We all know that getting behind the wheel when you’ve had a few too many, is a really bad idea. But more than 8,000 motorists have been caught driving while over the limit – twice in five years. And when you think about the fact that provisional estimates from the Department for Transport show that between 200 and 290 people died in 2015, because of drink-drive incidents – it’s pretty sobering.

The revelation came about in response to a Freedom of Information (FOI) request and relates to what’s known as a ‘DR10 endorsement’ – which is basically when you get given penalty points for ‘driving or attempting to drive with alcohol level above limit’ (in official phrasing).

A DR10 endorsement stays on your licence for 11 years; you can also be given up to 11 points – the number will depend on how serious the offence you committed was. But it’s not just about a few points, you could face a driving ban for at least 12 months; an unlimited fine and even end up in prison – you have been warned.

The full FOI request breakdown looks at how many drivers received a DR10 between 2011 and 2015 – and you might be surprised at the number who just can’t seem to say ‘no’ to that ‘last one for the road’ – here they are:

  • 219,008 drivers were caught once for drink driving
  • 8,068 drivers were caught twice
  • 449 drivers were caught three times
  • 46 drivers were caught four times
  • Five drivers were caught five times
  • Two drivers were caught six times

The head of the AA, Edmund King, said of the numbers:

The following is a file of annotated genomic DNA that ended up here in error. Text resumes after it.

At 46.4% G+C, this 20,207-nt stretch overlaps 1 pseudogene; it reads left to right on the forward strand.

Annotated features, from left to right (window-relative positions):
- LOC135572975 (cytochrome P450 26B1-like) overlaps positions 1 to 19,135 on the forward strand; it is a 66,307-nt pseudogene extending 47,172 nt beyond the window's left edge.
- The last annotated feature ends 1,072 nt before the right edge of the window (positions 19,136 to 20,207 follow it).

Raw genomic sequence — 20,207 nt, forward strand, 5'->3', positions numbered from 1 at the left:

“The fact that more than 8,000 drivers have been caught twice in five years is all the more astonishing when they should have been off the road for a year or more. The repeat offender figures also suggest that a minority of drivers have a drink problem rather than a driving problem. Perhaps it is time to review some of the medical checks and rehabilitation courses before allowing these drivers back on the road.”

At the moment, anyone who has faced a ban from driving because of alcohol can apply to get their licence back once their ban has ended by filling out a form that includes some medical questions. Only those who have committed really serious drink related offences need to have a medical assessment and blood test to make sure they’re fit to be on the roads.

So, what exactly are the legal limits when you’ve had a drink? In England and Wales, it looks like this:

  • 80 milligrams of alcohol per 100ml of blood
  • 35 milligrams of alcohol per 100ml of breath
  • 107 milligrams of alcohol per 100ml of urine

In Scotland, the limits are lower (and more in line with some European countries) at 50 milligrams of alcohol per 100ml of blood and 22 micrograms per 100ml of breath. And it seems that the majority of drivers (78%) agree with having a lower legal limit and more than half (54%) think the limit should be as close to zero as possible.

Of course, we all react to alcohol differently and it’s all very well having legal limits, but it’s almost impossible to say how individuals will react. There are simply too many other variables such as the food you’ve eaten, when you ate, your weight, sex, how stressed you are and even the type of alcohol has an influence on the effects. So, if in doubt – it’s probably safest to just not drive when you’ve had a drink.

Plus, let’s not forget the long-term hangover of drink driving – the effect on your car insurance because when it comes to sorting out your cover, you’ll be expected to declare any driving convictions. Having a blemished licence means you can expect to pay more and you may even struggle to get cover at all; meaning that comparing the market becomes all the more important. So, keep yourself and others safe, and don’t drink and drive – simples.

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